Stopping Lawn Moss

stopping lawn mossWhile some people build their landscaping around moss, its presence on turf lawns is an eyesore. It’s also an indication that your soil isn’t providing the conditions your grass needs to thrive. These tips will help you get at the root of the problem.

Where Does Moss Grow?

Moss is much easier to get rid of than most weeds. Here’s why:

– The plant does not directly hamper the growth of grass, but it thrives in conditions that are poor for growing turf grasses.

– Moss has difficulty on sandy soils, but it grows fine on all other soils from loam to hard clay. It also has a hard time gathering on pebbles, hardscaping and tree roots.

– Moss spreads through rhizomes that move across the soil surface, following the path of runoff.

– These primitive plants don’t have a vascular system, so they can’t store food. Changing growing conditions even slightly can stop growth.

Soil Acidity

The most common cause of moss growth is soil acidity. Grass thrives in soil with a pH between 6 and 7. Moss grows on the surface, making pH less of an issue. However, it grows best at a pH between 5.0-5.5, both by increasing growth and hampering the growth of competing grass. You can check your soil pH using test kits available at any garden or home improvement store.

You can increase soil pH by adding lime or potassium carbonate. The best amendment will depend on the needs of your lawn.

There are several types of lime available with wildly varying strengths. For easy comparison, these adjuncts are labeled with a Calcium Carbon Equivalent (CCE) number. Pure calcium carbonate has a CCE of 100, while stronger alkaline materials have a higher number and weaker ones have a lower number. CCE ranges from 86 for slag to 179 for quicklime. Fine liming material will mix more easily with soil, making it more effective. Lime isn’t soluble, so it needs to be mixed thoroughly with the topsoil.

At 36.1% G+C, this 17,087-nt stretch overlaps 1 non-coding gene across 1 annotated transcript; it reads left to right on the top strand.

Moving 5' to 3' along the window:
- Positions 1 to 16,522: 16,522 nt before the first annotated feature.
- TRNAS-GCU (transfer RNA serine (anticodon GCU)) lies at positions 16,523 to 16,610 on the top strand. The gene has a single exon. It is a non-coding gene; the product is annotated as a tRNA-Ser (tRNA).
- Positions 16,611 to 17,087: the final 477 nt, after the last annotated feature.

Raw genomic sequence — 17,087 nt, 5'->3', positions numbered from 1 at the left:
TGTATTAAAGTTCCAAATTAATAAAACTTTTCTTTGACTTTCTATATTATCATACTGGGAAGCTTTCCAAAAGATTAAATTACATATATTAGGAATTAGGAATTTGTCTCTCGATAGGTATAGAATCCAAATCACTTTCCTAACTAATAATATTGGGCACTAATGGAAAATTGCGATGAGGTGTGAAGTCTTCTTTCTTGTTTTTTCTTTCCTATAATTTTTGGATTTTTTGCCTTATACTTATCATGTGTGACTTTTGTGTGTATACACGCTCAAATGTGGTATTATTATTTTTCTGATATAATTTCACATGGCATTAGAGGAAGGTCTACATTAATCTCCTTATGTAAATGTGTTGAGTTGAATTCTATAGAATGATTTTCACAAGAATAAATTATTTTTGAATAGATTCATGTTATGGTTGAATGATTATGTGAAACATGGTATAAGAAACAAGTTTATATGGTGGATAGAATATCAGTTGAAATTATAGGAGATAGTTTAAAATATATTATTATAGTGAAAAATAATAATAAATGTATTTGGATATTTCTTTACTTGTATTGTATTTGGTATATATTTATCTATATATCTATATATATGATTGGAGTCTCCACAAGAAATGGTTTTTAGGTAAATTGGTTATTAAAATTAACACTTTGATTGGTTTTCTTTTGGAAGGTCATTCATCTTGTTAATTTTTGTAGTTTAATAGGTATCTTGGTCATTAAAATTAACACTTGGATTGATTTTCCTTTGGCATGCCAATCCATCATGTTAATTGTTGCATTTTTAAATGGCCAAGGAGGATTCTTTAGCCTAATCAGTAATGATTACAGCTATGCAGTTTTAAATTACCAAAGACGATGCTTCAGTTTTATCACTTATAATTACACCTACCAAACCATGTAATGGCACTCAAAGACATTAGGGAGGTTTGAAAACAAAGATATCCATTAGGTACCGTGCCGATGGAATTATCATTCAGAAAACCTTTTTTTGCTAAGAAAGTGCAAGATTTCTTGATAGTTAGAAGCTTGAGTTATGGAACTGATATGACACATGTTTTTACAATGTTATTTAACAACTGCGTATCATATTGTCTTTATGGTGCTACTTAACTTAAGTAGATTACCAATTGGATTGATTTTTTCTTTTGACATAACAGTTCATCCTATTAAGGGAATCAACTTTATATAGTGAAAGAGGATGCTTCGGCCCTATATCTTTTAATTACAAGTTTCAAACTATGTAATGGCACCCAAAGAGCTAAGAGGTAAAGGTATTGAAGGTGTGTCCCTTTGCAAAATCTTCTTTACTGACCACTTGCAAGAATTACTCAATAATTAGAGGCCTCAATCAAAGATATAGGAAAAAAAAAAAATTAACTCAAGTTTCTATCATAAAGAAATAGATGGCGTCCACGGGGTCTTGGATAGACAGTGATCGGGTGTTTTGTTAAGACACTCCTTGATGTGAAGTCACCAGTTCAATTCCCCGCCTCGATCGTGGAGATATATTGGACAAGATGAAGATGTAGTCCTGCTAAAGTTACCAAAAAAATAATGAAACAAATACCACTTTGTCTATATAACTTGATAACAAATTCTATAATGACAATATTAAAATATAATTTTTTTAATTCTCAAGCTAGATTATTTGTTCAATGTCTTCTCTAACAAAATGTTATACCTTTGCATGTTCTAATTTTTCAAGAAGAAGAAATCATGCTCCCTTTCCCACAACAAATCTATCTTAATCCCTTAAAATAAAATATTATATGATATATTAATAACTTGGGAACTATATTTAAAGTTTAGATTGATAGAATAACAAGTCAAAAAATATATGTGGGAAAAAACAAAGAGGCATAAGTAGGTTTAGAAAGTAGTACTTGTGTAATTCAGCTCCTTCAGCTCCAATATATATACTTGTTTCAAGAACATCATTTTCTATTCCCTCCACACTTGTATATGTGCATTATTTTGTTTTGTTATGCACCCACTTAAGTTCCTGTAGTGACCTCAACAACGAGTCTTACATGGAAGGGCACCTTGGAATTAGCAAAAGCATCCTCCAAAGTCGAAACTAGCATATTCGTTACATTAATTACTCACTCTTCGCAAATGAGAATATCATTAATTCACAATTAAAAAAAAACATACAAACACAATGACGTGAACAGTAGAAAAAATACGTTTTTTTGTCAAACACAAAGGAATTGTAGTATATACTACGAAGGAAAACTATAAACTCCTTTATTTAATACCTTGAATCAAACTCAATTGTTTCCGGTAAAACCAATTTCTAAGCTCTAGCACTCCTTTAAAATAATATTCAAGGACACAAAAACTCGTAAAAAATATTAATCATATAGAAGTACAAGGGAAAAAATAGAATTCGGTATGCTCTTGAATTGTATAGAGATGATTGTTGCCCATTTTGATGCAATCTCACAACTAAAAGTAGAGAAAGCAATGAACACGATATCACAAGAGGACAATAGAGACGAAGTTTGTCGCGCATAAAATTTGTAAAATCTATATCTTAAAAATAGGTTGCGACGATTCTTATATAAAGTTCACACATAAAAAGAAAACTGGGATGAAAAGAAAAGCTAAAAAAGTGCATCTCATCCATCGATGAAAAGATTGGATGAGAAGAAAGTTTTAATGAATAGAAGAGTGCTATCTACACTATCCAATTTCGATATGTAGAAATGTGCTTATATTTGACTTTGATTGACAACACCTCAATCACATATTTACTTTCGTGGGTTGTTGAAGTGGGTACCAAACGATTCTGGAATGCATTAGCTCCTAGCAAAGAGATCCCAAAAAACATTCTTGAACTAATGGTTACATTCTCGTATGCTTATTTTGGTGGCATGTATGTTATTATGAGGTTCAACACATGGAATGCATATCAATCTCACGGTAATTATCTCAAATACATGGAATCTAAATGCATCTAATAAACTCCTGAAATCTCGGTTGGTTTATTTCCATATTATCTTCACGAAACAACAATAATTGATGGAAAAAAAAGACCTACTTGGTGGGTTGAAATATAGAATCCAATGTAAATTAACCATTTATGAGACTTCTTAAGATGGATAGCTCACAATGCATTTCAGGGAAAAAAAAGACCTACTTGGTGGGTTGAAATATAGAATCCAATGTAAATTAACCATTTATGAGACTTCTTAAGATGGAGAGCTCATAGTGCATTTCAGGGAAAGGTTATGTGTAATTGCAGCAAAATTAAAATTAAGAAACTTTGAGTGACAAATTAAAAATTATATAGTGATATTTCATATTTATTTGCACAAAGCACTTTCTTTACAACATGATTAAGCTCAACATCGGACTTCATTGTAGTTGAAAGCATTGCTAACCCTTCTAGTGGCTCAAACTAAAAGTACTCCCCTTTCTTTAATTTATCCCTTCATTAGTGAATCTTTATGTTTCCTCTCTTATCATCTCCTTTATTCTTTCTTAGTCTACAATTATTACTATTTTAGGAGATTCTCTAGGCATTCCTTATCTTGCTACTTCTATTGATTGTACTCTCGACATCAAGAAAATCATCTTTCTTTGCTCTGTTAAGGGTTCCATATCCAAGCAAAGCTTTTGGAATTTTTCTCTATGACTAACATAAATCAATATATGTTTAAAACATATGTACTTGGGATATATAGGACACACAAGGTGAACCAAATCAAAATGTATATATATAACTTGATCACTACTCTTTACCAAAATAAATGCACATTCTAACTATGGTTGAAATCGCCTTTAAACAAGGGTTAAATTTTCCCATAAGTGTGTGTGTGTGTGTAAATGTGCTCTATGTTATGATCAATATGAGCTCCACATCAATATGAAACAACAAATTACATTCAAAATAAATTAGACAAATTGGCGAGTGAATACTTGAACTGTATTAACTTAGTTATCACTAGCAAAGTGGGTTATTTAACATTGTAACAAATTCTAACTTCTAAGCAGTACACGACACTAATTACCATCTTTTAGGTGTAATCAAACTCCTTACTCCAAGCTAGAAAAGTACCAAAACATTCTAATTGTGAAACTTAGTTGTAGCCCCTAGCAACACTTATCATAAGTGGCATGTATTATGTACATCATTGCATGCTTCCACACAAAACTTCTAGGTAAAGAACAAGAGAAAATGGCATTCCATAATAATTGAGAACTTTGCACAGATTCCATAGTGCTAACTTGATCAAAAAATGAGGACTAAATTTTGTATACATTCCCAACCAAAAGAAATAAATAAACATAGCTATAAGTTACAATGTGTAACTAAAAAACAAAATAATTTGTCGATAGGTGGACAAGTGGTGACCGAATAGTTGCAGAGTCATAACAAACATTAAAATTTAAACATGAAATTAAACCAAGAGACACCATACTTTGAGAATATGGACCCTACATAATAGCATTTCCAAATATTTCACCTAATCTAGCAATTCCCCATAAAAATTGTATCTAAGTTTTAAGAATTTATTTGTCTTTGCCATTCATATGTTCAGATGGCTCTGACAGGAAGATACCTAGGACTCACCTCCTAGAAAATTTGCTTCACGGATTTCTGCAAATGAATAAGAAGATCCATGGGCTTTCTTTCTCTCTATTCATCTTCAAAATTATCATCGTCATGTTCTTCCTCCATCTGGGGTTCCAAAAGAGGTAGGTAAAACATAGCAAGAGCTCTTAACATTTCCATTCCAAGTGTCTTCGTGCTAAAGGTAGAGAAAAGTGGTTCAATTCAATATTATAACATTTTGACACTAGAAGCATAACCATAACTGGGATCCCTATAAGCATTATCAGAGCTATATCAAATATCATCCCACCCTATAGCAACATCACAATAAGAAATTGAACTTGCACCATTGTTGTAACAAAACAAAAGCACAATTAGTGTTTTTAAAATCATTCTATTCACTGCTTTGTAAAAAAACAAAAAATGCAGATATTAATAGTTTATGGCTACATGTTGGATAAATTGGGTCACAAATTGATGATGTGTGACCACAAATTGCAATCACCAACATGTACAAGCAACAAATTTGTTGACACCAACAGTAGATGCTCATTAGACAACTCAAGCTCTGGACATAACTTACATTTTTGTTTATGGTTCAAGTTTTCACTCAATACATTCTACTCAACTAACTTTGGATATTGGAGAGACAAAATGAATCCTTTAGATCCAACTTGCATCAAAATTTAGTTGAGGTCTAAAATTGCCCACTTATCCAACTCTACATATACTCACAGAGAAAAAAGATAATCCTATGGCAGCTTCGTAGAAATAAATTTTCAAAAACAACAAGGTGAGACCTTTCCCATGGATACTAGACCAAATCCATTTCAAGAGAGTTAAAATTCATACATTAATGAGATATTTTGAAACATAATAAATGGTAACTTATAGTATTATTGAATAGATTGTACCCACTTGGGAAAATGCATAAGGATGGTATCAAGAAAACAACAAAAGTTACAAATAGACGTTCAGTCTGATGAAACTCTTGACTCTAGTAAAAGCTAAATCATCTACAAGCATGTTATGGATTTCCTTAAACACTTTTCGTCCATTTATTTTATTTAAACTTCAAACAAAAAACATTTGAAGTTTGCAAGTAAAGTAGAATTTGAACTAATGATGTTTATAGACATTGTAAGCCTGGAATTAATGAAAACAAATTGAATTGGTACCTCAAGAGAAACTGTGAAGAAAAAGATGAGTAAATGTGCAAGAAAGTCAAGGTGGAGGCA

Potassium carbonate adds potassium (K) to the soil. It can be used to fertilize the lawn, but it shouldn’t be used if your soil already has a good nutritional balance. Unlike lime, it’s permeable, so it can be applied directly to the surface, soaking into the soil during irrigation.

Soil Compaction and Thatch

Moss thrives in wet soil, and that soil will stay wet if it’s compacted or covered in a thick layer of thatch. Heavy rainfall on compacted soil also washes away alkaline components from soil, raising pH.

As a general rule, thatch should be no more than ½ inch thick. A Billy Goat overseeder or power rake can lift the thatch layer. After removing the thatch, use an aerator to break up the surface soil and relieve the compaction.


Moss loves to grow in shade, but so do some grass varieties. Planting shade-loving grasses like St. Augustine, perennial ryegrass, poa bluegrass or tall fescue in shaded areas will increase ground cover. Don’t want to mess with spot applications of seed? Use a sun/shade seed blend when you overseed.


Too much water creates the moist conditions that moss needs to thrive, while too little will stress grass, opening up areas for moss to take root. Water enough to keep the soil moist through the growing season, and keep track of precipitation with a rain gauge so you can just enough water to keep the grass healthy.

Killing Moss

Moss leaves behind spores that can establish a new foothold after you’ve killed off growths. For this reason, it’s best to address issues that encourage growth before trying to remove moss from your lawn.

The easiest method to destroy moss is to use your overseeder or power rake to scarify the surface of moss-infested areas.

Moss can be killed by applying ferrous sulfate or potassium soap. These chemicals kill moss by drying it out. Keep in mind that ferrous sulfate will stain anything it gets on, including pavement, wood and patio furniture.

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